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Wharf: Agents, operators’ face-off affecting revenue

By Ifeyinwa Obi
LAGOS — The ongoing rift between freight forwarders and terminal operators, AP Moller, is threatening the capacity of the Nigeria Customs Service, Apapa Command to meet its revenue target.

The Customs headquarters had at the beginning of this fiscal year, given the  command a revenue target of N216 billion, which translates to N18 billion monthly.

Following the agents’ threats to withdraw their services in protest against inadequate equipment and poor service delivery, that cause undue delays at the APMT terminal, the  Minister of Transport, Alhaji Yusuf  Suleiman, had directed that no vessel should call at APMT Apapa facilities pending the de-congestion of the backlog at the terminal.

The problems, according sources, were as result of APMT’s inability to effectively handle cargo for the freight forwarders under Apapa Command  due to inadequate cargo handling equipment.

The Public Relations Officer of Apapa Command, Mr Dera Nnadi, who raised an alarm at the weekend,  said the minister’s directive, which came after fruitless meetings mediated by the Command between APMT and the agents, would adversely affect revenue generation of the Command.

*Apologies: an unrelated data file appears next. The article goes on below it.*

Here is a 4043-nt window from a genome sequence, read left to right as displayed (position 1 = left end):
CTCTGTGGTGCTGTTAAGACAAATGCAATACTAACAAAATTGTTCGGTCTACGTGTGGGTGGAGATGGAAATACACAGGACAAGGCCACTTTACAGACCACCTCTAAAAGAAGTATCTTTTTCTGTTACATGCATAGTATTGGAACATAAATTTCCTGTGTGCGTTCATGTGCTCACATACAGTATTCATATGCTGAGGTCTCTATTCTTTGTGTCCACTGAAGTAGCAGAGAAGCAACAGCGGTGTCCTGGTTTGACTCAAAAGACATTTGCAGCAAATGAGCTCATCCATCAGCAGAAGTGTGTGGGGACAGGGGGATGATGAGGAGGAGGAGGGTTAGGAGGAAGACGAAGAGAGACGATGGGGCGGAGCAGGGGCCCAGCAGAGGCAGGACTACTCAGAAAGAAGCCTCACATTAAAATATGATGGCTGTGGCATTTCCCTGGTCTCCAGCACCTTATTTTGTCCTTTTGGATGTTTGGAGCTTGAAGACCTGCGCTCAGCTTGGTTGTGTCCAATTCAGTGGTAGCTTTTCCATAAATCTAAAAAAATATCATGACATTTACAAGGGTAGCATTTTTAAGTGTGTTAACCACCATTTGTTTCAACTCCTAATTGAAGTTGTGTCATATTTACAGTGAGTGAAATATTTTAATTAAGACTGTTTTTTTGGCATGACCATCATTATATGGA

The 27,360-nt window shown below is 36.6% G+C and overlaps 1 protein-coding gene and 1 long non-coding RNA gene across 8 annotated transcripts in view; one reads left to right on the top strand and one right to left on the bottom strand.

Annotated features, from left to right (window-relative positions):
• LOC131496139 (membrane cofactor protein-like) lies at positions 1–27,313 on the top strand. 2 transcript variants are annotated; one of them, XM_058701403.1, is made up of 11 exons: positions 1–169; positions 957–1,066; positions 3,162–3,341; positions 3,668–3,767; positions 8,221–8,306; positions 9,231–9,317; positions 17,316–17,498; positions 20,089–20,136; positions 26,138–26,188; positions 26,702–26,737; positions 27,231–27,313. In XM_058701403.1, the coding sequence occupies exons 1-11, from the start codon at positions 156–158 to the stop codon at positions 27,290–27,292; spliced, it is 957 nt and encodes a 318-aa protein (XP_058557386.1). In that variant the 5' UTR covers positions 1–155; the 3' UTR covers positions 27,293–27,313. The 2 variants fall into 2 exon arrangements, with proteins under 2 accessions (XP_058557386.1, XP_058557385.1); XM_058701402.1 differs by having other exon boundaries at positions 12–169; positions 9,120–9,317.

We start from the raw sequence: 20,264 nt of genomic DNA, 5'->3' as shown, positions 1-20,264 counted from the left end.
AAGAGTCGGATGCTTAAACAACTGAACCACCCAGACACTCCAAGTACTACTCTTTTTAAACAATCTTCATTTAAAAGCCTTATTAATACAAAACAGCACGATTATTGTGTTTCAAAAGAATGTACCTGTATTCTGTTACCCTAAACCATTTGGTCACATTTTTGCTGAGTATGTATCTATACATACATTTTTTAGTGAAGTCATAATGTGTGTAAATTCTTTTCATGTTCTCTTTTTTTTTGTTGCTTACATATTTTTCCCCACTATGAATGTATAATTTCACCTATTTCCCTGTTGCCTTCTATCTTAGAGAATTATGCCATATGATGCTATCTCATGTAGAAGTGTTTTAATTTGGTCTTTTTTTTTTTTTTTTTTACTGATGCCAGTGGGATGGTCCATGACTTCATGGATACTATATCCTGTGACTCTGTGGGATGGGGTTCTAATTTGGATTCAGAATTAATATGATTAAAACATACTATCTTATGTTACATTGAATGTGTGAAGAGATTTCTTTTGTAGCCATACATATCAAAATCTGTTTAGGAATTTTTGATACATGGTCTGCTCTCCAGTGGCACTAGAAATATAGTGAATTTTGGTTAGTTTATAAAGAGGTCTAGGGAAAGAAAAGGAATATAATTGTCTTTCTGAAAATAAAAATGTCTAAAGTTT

According to him, no fewer than six vessels had so far been diverted to Tincan Island Port and Kirikiri Lighter Terminal in compliance with the minister’s directive.

The Command handles over  500 TEU’s on direct delivery and is expected to collect over N900million daily from both containerised and bulk cargo going by its revenue target for the year 2010, but the actual collection is about N750million daily.

He feared that this trend might continue if urgent measures were not put in place by the APMT  management to improve its plant availability as well as service delivery.

One of the reasons that informed the decision of the agents to go on strike was the inability of the terminal operator, APMT to position containers on request. According to the agents, it takes the terminal operator minimum of seven days to position containers for Customs examination.

“This is against the expectation of government and Customs Service that cargo must be delivered out of the ports in 48 hours”, he said.

Nnadi advised AP Moller to align with this government policy and stated that “the Command is more than ever committed to trade facilitation as well as reduction of cost of doing business in the nation’s seaports.”

He appealed to the management of APMT to consider, urgently, the acquisition of new plants and equipment to facilitate cargo delivery.


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